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PART OF THE The Christmas Issue ISSUE

‘We stayed in the town of Tigre on the Paraná Delta the whole winter, engulfed by the fog from the river.’

Slum Virgin tells the larger-than-life story of Cleopatra, a transvestite who, living in  Buenos Aires, renounces prostitution after the Virgin Mary appears before her. Following the divine messages she receives, Cleo takes charge of the shantytown she lives in, transforming it into a tiny utopia.

Extract from Slum Virgin
By Gabriela Cabezón Cámara
Translated by Frances Riddle
Published by Charco Press

Atoms, molecules whipped into a frenzy by random chance, that’s all life is. This was the kind of profound insight that filled my head out there on the island in the Delta, half-naked and without any of my things, not even a computer, just a little bit of cash and the credit cards I couldn’t use until we left Argentina. My thoughts were rotten: sticks, beer bottles, lily pads, used condoms, crumbling docks and headless dolls, a collage of losses discarded by the tide. I felt like a castaway who’d barely survived a shipwreck. Although I’ve learnt by now that no one ever really survives a shipwreck. The ones who drown end up dead and the ones who are saved spend the rest of their lives drowning.

We stayed in the town of Tigre on the Paraná Delta the whole winter, engulfed by the fog from the river that owed endlessly past. We didn’t speak much. For me, everything was underscored by pain, suffused with it. I floated through daily life, alien to everything that sustained me: the smells of the kitchen and the heat of the wood-burning stove. Cleopatra exercised all her talents under the shadow of the Virgin, ignoring my dazed indifference to life and death, to the whims of deranged molecules that lay waste to worlds and children in the course of their adventures. I lived folded in on myself in the foetal position, just like the creature growing inside of me and in spite of me: my womb was alive with a daughter who continued to grow even though I was a cemetery of dead loved ones. I felt like a stone: an aberration, a state of matter, a rock imbued with the knowledge that it was going to be crushed and reconfigured and transformed into something else. And this knowledge hurt. I haven’t done any scientific research on the topic, but surely you never get two rocks that are exactly alike. Or maybe you do – who the hell could ever compare all the rocks of all time? And I don’t know that it would lessen the pain for this rock to know that maybe, once, there had been another identical rock somewhere in the expanses of time, one that doesn’t even exist any more. All that exists are the movements of molecules, the fundamental restlessness of the elements. I don’t give a damn whether there’s ever been or never been another aberration identical to me or to Kevin. Nature doesn’t conform to the rules of mass production: ‘It’s not an assembly line, the products aren’t all the same, because there’s God,’ said Cleopatra. ‘There is no God,’ I told her sometimes, the few times I ever spoke, when she came in with the analgesic of her exuberant and optimistic imagination…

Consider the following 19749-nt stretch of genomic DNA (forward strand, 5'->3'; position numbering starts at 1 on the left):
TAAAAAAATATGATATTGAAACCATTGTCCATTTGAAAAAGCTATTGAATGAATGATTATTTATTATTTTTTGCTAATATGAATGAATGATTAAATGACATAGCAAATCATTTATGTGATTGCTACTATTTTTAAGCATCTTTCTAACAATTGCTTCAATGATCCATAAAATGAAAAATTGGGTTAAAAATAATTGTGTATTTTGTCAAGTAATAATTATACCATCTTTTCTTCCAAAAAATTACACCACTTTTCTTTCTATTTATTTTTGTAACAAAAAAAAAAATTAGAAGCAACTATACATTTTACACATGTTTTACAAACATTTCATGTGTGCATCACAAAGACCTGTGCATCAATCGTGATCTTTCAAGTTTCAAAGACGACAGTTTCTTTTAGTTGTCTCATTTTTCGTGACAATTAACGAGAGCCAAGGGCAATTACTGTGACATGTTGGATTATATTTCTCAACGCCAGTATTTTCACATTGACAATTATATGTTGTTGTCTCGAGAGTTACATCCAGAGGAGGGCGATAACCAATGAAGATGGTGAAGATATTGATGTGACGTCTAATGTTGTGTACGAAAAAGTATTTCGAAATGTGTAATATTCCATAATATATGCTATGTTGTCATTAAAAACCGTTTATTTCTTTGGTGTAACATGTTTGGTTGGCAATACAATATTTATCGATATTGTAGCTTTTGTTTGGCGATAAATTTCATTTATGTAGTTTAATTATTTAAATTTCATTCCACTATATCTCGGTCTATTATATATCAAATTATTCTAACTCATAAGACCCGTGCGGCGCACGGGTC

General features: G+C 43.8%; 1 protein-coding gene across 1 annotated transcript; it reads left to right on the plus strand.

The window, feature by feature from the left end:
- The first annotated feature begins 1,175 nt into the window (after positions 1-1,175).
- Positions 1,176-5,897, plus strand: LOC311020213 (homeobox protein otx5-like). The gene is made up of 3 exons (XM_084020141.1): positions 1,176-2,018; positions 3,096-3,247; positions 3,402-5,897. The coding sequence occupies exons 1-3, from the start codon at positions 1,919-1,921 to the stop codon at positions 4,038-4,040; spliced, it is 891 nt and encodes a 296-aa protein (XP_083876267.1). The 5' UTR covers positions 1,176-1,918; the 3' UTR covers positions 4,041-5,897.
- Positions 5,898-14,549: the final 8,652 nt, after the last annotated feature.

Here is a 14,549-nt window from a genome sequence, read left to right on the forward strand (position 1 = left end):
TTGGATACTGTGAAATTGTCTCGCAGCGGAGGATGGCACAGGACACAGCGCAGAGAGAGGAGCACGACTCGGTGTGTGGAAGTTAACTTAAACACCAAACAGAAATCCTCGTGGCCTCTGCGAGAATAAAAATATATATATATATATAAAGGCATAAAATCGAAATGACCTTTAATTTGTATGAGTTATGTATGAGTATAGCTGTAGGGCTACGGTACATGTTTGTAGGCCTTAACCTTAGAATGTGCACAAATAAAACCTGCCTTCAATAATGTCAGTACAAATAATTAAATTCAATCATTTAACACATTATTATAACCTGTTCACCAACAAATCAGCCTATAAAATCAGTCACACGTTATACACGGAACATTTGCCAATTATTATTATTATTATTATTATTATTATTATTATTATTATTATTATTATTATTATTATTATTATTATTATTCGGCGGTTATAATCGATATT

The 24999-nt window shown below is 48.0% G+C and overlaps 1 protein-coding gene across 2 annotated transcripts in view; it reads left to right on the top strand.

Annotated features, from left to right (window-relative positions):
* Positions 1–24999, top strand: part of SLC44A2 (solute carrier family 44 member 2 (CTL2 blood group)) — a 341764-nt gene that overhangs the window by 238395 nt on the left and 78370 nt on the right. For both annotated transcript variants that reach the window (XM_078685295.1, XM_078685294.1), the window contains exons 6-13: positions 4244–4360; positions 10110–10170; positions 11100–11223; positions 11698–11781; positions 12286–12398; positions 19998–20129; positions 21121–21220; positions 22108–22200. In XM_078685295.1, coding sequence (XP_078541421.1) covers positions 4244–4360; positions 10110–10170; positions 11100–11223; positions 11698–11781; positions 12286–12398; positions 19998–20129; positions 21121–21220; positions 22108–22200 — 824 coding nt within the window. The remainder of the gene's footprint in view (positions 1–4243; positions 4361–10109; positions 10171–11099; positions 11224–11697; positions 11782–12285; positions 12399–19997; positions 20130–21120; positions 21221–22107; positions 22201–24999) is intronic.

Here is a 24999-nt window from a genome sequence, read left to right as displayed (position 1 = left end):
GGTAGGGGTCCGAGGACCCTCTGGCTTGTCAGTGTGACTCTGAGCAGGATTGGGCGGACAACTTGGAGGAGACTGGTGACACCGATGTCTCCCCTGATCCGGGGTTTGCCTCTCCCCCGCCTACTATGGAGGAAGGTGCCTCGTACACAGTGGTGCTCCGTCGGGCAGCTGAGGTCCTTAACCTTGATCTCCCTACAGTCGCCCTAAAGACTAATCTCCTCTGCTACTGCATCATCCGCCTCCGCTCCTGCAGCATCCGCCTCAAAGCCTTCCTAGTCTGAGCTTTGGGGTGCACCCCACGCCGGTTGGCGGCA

Slum Virgin by Gabriela Cabezón Cámara is out now published by Charco Press priced £9.99.

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